Ototoxicity is a medication side effect involving damage to your inner ear. It can cause symptoms like ringing in your ears, hearing loss and balance problems. Healthcare providers can recommend devices and therapies to help you manage issues resulting from taking an ototoxic medicine.
Ototoxicity is inner ear damage that develops as a side effect of taking certain medications. It can cause problems related to hearing and balance, functions your inner ear controls. It may be helpful to think of ototoxicity’s effects in terms of the word’s origins:
Some medicines used to treat infections and cancer, among other conditions, can damage the sensory cells inside your inner ear that help you hear and keep your balance.
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You may notice signs of ototoxicity as soon as you start taking the medicine, or symptoms may appear gradually. Ototoxicity can cause symptoms up to five years after you start taking the medicine. Usually the first sign is hearing noises that others don’t hear, like ringing in your ears (tinnitus). Tinnitus is often the first sign of hearing loss.
Signs and symptoms may include:
Young children experiencing ototoxicity may have hearing problems that make learning and communicating especially difficult. Signs to look out for include:
Healthcare providers consider more than 200 medicines to be ototoxic drugs, or medicines that can potentially damage your inner ear. Some of these medicines require prescriptions, but others don’t. Most of these medicines are essential. Often, the benefits of taking the drug (treating cancer, for example) outweigh potential risks.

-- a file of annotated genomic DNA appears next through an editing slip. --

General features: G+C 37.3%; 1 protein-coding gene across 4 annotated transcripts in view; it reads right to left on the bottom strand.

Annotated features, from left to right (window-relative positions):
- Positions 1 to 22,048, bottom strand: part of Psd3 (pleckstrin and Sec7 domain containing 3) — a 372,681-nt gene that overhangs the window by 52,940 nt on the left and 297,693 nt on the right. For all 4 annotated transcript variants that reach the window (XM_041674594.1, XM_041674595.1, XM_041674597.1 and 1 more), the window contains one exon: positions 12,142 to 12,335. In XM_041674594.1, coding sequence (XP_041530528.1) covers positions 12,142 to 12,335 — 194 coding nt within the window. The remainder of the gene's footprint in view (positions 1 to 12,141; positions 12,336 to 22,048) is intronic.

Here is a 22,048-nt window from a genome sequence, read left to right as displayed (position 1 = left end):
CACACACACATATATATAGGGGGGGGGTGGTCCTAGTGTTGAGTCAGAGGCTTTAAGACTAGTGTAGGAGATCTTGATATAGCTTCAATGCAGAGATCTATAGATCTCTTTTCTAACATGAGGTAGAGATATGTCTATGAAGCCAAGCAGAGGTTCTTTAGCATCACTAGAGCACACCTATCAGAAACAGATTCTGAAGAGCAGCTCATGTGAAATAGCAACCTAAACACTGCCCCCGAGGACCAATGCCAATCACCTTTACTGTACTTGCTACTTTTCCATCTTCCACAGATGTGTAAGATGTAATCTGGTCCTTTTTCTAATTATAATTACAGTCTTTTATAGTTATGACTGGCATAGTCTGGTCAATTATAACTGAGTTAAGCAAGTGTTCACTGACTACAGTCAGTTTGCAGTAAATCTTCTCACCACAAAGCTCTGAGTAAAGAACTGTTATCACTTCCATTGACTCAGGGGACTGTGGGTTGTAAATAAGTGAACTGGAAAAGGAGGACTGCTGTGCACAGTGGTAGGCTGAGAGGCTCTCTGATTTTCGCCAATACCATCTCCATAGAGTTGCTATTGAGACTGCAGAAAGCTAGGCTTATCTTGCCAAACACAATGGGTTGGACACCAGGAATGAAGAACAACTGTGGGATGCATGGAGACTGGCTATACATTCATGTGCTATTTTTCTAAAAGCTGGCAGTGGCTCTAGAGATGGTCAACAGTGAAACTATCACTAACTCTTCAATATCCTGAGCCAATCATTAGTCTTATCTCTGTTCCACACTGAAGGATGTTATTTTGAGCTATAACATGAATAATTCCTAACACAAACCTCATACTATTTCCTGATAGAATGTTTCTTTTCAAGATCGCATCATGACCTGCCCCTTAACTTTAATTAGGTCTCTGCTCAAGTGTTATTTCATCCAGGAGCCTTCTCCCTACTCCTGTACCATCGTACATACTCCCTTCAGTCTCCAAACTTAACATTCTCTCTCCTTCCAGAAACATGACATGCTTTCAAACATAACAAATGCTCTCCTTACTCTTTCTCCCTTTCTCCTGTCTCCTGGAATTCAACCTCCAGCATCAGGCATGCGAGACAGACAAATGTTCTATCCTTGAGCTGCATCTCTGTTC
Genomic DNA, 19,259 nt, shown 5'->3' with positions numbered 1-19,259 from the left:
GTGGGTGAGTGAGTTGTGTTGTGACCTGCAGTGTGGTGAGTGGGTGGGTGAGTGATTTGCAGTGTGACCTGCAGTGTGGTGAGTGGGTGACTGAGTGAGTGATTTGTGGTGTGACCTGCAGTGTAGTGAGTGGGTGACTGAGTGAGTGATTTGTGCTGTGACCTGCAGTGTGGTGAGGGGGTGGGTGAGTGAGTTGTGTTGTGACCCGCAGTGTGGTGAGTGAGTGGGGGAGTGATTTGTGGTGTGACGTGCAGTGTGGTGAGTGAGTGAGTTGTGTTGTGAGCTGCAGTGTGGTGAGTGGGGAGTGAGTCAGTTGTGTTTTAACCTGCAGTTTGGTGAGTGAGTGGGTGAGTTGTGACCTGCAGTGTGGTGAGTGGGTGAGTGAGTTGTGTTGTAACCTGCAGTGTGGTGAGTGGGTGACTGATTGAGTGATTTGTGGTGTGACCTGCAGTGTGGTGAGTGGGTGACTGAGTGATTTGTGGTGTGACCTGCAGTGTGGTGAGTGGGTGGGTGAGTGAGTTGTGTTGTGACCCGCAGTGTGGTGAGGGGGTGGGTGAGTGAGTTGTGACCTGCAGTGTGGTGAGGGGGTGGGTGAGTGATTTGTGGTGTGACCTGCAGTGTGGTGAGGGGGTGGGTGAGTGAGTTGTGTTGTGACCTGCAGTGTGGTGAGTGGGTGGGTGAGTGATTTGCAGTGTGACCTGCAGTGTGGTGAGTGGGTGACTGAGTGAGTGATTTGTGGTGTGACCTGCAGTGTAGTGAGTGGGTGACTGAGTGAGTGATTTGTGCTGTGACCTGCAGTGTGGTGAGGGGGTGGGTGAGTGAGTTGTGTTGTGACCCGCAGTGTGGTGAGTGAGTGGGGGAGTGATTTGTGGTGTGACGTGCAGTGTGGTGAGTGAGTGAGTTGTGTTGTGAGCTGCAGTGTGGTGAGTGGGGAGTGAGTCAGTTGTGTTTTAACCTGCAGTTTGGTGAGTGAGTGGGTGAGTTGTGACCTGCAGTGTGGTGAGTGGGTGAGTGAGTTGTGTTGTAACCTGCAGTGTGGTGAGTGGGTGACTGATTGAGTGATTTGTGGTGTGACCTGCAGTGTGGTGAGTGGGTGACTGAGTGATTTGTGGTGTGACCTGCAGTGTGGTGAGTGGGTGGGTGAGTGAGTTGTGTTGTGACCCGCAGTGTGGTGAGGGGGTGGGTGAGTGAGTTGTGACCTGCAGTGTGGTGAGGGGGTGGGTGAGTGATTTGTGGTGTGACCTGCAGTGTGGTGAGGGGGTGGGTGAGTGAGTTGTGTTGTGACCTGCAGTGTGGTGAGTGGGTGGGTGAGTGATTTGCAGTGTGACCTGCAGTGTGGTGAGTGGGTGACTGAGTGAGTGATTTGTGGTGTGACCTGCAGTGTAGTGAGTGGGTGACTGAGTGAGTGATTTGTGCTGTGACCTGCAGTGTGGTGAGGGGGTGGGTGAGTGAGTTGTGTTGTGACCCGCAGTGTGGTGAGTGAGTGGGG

Other ototoxic drugs only pose risks at extremely high doses that most people never receive.
Aminoglycoside antibiotics treat bacterial infections. Along with chemotherapy drugs, aminoglycosides are the most commonly known ototoxic drug. Types include:
Chemotherapy drugs treat various types of cancer. Ototoxic types include:
Loop diuretics (water pills)
Loop diuretics help your kidneys move excess salt and fluid out of your body. Ototoxic types include:
Other ototoxic drugs and chemicals
Rarer causes of ototoxicity include:
Your healthcare provider can review risk factors with you, depending on the specific drug you’re taking. Risk factors may include:
There may be a genetic component that plays a role, too. Scientists have discovered that some people taking certain aminoglycoside antibiotics have DNA that puts them more at risk of ototoxicity.
Ototoxic drugs can cause irreversible damage to your inner ear that may cause long-term problems with hearing, balance or both. Hearing problems can prevent young children from learning the verbal skills they need to communicate.
While there’s no way to reverse damage once it happens, providers can monitor your condition so that they can provide treatments and support if you’re experiencing symptoms.
You’ll meet with a specialist in hearing and balance disorders, such as an otolaryngologist or audiologist. Depending on your symptoms, they may perform various tests to check your inner ear.